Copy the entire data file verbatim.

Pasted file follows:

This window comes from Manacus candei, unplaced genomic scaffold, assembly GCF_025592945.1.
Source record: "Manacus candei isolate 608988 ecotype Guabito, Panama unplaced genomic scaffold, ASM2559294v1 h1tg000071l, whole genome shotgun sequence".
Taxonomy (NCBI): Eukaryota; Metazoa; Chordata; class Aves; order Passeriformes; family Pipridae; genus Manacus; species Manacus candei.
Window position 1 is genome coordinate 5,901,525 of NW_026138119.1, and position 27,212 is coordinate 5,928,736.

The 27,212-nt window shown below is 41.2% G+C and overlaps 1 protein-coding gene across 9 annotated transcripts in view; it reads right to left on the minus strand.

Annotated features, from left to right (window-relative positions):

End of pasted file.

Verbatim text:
This window comes from Manacus candei, unplaced genomic scaffold, assembly GCF_025592945.1.
Source record: "Manacus candei isolate 608988 ecotype Guabito, Panama unplaced genomic scaffold, ASM2559294v1 h1tg000071l, whole genome shotgun sequence".
Taxonomy (NCBI): Eukaryota; Metazoa; Chordata; class Aves; order Passeriformes; family Pipridae; genus Manacus; species Manacus candei.
Window position 1 is genome coordinate 5,901,525 of NW_026138119.1, and position 27,212 is coordinate 5,928,736.

The 27,212-nt window shown below is 41.2% G+C and overlaps 1 protein-coding gene across 9 annotated transcripts in view; it reads right to left on the minus strand.

Annotated features, from left to right (window-relative positions):